I went to the MSO last night and the Marcus Center is decorated with about a million of 'em. The CFL bulbs just won't look right, not to mention the public health hazard of uncovered mercury bulbs out in the open along the corridors. Damn shame about the ban, because it's a very nice-looking facility. Until 2012.
I'd like to think I support arts/music, but this was my first symphony (there may have been a field trip in middle school, but that doesn't count). Meine Deutschlererin (German teacher) is in the MSO Chorus and hooked me up with a reduced-rate ticket. I'll try almost anything once. Last night was Verdi's Requiem, kind of an operatic funeral mass.
It was a really enjoyable evening. There's no dress code, but the website suggested business casual; I probably should have worn women's shoes (when there's snow on the sidewalks fashion stops at the knees...) but otherwise I don't think I stood out in black pants and a sweater. The staff were very friendly and helpful.
An hour before the performance, one of the choral directors gave a little talk about the history of the piece, and pointed out some things to listen for, which was very helpful.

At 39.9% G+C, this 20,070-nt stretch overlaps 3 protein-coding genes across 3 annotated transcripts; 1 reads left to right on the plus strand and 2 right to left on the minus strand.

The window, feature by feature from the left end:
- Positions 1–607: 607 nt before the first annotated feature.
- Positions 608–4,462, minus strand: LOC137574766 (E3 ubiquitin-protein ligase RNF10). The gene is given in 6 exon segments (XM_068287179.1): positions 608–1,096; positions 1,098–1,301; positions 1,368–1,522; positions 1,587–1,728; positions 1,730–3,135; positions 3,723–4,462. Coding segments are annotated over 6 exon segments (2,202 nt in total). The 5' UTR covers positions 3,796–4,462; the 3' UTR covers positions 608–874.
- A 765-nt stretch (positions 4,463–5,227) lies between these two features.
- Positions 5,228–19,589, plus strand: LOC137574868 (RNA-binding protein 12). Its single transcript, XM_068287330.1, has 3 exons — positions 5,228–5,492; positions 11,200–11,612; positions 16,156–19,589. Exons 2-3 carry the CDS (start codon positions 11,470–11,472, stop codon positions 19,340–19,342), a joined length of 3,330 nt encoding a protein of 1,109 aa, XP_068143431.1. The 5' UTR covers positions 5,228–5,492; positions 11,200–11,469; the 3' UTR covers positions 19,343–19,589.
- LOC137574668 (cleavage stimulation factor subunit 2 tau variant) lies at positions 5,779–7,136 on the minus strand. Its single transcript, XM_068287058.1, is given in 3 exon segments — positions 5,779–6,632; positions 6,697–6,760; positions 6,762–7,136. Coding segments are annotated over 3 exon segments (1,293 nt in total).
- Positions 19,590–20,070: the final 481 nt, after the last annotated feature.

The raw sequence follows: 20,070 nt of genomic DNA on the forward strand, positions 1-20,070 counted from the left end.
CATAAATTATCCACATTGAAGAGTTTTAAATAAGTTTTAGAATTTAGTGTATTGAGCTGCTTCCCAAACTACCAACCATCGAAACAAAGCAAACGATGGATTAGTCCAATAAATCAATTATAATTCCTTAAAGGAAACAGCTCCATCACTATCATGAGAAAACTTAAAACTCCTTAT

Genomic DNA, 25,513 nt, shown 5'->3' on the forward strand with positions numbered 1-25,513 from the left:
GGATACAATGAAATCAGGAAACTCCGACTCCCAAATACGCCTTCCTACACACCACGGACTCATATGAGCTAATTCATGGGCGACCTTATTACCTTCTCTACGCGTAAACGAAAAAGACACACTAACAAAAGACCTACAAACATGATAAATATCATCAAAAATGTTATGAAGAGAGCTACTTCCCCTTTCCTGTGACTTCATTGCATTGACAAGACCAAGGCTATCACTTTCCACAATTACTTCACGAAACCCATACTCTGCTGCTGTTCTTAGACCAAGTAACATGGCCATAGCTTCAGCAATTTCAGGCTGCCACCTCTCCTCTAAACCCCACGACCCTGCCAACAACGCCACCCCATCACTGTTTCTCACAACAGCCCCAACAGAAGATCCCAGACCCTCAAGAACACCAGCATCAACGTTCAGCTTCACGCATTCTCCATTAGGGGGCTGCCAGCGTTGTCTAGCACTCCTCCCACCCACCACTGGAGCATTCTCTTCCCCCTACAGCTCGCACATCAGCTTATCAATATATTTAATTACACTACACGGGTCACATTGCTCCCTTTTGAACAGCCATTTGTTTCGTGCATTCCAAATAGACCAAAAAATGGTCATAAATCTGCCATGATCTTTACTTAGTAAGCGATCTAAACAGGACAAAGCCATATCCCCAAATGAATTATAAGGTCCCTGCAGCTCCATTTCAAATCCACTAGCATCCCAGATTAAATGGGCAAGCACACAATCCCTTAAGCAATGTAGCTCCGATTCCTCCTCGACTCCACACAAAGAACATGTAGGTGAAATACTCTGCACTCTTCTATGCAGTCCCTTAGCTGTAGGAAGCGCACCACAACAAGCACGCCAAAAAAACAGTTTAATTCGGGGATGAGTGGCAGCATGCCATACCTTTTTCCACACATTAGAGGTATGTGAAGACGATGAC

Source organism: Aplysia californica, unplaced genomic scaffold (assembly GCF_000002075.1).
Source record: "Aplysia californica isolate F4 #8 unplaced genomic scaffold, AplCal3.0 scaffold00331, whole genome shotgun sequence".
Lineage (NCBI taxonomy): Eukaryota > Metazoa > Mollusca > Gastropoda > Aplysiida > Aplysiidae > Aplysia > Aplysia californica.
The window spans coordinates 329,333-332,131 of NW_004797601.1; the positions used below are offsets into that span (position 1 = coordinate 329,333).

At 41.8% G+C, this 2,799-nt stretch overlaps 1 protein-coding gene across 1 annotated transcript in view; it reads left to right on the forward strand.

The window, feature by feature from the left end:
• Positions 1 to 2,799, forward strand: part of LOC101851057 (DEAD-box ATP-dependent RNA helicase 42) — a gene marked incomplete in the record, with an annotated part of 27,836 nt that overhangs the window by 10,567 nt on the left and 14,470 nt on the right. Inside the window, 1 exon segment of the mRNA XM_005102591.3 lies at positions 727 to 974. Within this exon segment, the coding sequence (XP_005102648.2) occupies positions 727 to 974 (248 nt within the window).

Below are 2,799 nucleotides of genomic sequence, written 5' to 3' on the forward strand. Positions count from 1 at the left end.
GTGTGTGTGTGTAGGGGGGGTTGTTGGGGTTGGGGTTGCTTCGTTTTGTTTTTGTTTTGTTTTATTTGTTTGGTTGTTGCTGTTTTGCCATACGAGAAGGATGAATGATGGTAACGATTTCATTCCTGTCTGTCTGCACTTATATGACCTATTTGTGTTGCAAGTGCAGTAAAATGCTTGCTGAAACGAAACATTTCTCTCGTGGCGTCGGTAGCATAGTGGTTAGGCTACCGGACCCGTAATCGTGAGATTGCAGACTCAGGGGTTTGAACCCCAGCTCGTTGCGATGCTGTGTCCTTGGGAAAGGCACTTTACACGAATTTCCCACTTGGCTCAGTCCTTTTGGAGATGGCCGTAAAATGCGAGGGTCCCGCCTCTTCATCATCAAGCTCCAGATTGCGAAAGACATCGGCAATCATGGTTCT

And the performance was beautiful. The mezzo-soprano's voice was amazing (both the female soloists were large women in beautiful, beautiful dresses). I think I'd heard the trumpet antiphon before--possibly at an Easter service at Valpo--so I got a little sidetracked trying to figure that out. Even though it was in Italian, I was able to follow along in the program, which pleased me.
The music was gorgeous, just gorgeous. It's cliche to say I was moved to tears, but it was a funeral mass, and coincidentally I'd been a little bummed all day by the anniversary of my grandmother's death. But the director said in his pre-performance talk, "if this doesn't make you shiver, have your heart checked."
So. Very enjoyable evening, and I will do it again sometime. Besides the amazingness of the music, I was very impressed by how the organization made it very easy for this white-trash hayseed to access the performance, both physically and intellectually. I don't know enough to evaluate the Milwaukee Symphony Orchestra musically, but their willingness to reach out and gently educate people who aren't stereotypical "symphony patrons" is first-rate.
(Note to self: learn to write artistic criticism more interesting that using the word "beautiful" over and over.)